Aug 112011
Credit: Flickr

My dad has never been that big on celebrating his own birthday. Perhaps it’s because he has two birthdays – one on his passport, the other that his mother swore he was born on. Actually, he felt that the birthdays of the the greats should be celebrated. Though he never failed to celebrate our birthdays, his refusal to acknowledge his own was, I think, his way of trying to inspire us to greatness. “You should want to be so memorable that others will remember your birth.”

I think we all know someone from high school who was always the smartest person in the room as well as the laziest. It’s not a stretch to see that this person never reached his potential, never became great. He may be delivering pizzas or working at a convenience store or just muddling through life. It’s not my place to judge another life but that ain’t greatness.

Credit: Flickr

The recently retired NFL wide receiver Randy Moss will be remembered as one of the top 5 or top 10 WRs of all time. Maybe even #2. But he won’t even touch #1 even though he had more talent than Jerry Rice. He could have worked harder, tried harder, been a better teammate, been less of a malcontent. But he didn’t. It’s a testament to the immense size of Moss’s talent that he had such a productive career despite his malfeasance.

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Apr 272010

Can anyone ever again be like Mike? A few nights ago, I was watching an NBA playoff game (yes, Pittsburghers sometimes watch pro basketball) when they cut away to a shot of Michael Jordan. And I got the sudden urge to watch one of the Be Like Mike ads. So I checked out the original on youtube.

“Sometimes I dream / that he is me / you’ve got to see that’s how I dream to be / I dream I move / I dream I groove / like Mike / if I could be like Mike.”

And in the wake of the Ben Roethlisberger and Tiger Woods scandals, it gets me to thinking whether any athlete will ever again be as beloved as Michael Jordan. Oh I get that Cavs and Jazz and Knicks fans will hate him forever and a day but for the casual fan who remembers him, I don’t think anyone will ever approach Michael Jordan. It’s been too many years and too many comebacks since he was the true force of the NBA, of sports in general, but just watch the commercial again.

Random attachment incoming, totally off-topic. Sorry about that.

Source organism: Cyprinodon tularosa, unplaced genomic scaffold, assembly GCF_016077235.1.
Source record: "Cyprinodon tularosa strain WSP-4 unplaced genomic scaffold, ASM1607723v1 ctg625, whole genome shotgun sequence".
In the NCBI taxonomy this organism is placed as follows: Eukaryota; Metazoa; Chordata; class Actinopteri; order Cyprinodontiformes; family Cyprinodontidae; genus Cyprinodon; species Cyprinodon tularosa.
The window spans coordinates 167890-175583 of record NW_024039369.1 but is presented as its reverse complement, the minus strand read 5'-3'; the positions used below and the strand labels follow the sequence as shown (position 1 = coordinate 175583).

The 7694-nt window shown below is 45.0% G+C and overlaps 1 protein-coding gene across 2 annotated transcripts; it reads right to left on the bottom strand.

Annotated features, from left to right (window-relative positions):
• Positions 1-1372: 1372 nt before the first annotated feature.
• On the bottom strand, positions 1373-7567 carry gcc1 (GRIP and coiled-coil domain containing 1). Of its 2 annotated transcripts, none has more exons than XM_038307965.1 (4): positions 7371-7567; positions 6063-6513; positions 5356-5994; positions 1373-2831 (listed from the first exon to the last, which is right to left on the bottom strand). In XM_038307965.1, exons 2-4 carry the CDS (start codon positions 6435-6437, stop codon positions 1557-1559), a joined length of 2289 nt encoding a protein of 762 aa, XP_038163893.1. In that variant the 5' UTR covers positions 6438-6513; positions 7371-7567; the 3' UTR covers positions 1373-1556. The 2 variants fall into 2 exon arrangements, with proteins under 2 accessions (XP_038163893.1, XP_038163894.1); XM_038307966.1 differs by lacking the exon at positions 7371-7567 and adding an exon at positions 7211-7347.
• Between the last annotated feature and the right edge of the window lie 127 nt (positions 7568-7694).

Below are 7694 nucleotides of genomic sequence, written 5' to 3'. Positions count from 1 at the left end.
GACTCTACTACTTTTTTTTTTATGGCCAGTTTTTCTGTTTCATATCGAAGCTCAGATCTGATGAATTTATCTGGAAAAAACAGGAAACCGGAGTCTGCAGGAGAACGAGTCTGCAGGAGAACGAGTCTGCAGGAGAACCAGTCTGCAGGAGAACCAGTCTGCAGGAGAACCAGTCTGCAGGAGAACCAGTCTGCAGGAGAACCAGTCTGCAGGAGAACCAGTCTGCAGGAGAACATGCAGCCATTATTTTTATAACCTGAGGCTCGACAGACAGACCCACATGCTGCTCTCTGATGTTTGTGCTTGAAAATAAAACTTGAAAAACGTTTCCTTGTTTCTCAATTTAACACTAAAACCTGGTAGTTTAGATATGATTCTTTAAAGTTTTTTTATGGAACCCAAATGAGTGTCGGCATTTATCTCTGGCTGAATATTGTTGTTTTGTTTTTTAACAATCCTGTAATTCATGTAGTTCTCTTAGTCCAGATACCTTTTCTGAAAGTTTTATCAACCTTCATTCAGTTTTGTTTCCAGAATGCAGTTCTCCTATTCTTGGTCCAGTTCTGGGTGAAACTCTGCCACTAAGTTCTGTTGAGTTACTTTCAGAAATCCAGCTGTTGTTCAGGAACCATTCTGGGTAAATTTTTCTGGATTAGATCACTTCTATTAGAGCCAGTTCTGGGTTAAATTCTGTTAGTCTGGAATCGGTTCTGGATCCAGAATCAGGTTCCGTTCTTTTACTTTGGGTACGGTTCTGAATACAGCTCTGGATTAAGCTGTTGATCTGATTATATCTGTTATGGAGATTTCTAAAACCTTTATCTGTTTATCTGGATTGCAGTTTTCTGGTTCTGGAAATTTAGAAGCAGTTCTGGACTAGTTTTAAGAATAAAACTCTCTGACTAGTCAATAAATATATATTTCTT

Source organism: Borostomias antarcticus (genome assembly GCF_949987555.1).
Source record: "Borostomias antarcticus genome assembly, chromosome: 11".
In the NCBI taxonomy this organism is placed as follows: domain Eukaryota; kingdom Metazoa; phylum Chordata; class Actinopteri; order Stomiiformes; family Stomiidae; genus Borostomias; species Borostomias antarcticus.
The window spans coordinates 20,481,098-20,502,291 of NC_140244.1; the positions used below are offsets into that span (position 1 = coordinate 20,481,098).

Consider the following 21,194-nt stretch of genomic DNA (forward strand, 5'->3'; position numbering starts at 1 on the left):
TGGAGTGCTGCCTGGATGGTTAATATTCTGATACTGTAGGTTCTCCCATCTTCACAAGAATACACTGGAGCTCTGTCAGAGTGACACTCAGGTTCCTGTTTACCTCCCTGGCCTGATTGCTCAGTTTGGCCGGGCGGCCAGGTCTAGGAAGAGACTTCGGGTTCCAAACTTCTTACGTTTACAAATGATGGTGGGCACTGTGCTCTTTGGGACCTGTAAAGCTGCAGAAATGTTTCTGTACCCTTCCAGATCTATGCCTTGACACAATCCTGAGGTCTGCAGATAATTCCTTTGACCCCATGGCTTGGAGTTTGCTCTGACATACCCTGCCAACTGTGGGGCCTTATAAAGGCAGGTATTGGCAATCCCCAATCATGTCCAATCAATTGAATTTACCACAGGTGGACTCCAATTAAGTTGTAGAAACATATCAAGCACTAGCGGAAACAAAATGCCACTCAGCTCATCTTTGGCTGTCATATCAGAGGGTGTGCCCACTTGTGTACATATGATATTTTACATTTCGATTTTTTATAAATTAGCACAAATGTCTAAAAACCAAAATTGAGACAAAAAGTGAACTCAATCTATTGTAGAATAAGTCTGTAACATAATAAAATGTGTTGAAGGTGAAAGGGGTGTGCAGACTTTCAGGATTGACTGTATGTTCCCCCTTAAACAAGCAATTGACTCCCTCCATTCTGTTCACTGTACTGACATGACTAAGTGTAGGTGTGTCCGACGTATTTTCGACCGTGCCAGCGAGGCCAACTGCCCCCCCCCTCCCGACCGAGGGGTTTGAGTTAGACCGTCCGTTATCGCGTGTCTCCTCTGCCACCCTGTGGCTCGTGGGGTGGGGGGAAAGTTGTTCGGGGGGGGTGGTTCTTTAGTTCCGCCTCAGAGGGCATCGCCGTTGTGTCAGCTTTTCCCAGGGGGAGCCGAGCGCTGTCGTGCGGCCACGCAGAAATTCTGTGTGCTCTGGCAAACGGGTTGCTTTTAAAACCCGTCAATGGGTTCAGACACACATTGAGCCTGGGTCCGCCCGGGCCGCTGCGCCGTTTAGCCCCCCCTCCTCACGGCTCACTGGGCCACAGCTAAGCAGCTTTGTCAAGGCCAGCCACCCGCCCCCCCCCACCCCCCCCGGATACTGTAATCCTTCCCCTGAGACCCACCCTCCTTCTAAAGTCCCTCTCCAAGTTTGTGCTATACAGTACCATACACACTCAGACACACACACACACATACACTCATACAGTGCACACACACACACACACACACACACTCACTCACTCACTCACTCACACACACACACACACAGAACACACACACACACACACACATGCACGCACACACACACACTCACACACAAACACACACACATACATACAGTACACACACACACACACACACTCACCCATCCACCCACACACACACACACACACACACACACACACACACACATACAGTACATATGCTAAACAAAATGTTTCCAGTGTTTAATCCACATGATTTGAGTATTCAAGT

It’s possible, even probable, that someone someday will approach his greatness on the court (Kobe Bean Bryant, Kevin Durant?). Someone someday may make more money off the court (Lebron James?). But can you ever imagine another athlete inspiring a “Be Like Mike”-style commercial? That pure, almost child-like sense of awe and adulation. It’s a brilliant spot, really.

Kobe & Lebron get a lot of publicity and have lots of commercials out these days. They’re funny. They’re witty. They really make me hope that Lebron leaves Cleveland. I imagine Kevin Durant will get his own set soon. None of those spots will be the same as the “Be Like Mike” ad. Even before his scandals, I don’t think that Tiger Woods was as big and as awe-inspiring as Michael Jordan.

We all know now that Jordan wasn’t the nicest of gentlemen. He berated his coaches and teammates. He gambled almost compulsively. He drove people nuts. Put simply, he was an ass. But he still inspired that commercial and all that goes with it.

Sorry but I don’t want to be like Lebron James or Kevin Durant. I still want to be like Mike. (And I was an Olajuwon fan).

Feb 222010

As a sports fan, I don’t really care that Tiger Woods stepped out on his wife, however, I think he has all the over-attention and ridicule coming to him.

Athletes like Woods put themselves in position for huge endorsements not simply by excelling in their sport but also by creating a veneer of wholesomeness around them. Buick and Accenture wouldn’t have signed up with Woods if he was as outspoken as Charles Barkley or as colorful as Dennis Rodman. To paraphrase Michael Jordan, “Republicans buy Buicks too.”

So when the fall comes, as it inevitably will for many athletes, when we learn that Woods isn’t the paragon of virtue that he consciously modeled himself to be, it follows then that he does deserve public ridicule. It didn’t necessarily have to affect his performance on the greens. After all, Jordan’s gambling didn’t affect his performance on the court, though that admittedly was less public. Woods is taking time out of the game and so be it. Maybe he really is sorry for his actions. Or maybe he needs time away so that the faux-rage can pass.

This scandal won’t torpedo his career and it likely won’t prevent him from surpassing Jack Nicklaus’ all-time Majors wins record. It will probably just delay the inevitable a little. Eventually this will all blow over (as past scandals have for the likes of Ray Ray Lewis and Kobe Bean Bryant). People will make jokes from time-to-time and those pre-disposed to disliking Woods will continue to dislike him and those predisposed to liking him will like him again. And some of us will yawn throughout.

Feel sorry for Elin and his kids. They deserve sympathy. But while the storm persists, let’s not get on our high horses about the attention paid to Woods’ affairs. He made our opinions of his image part of his business.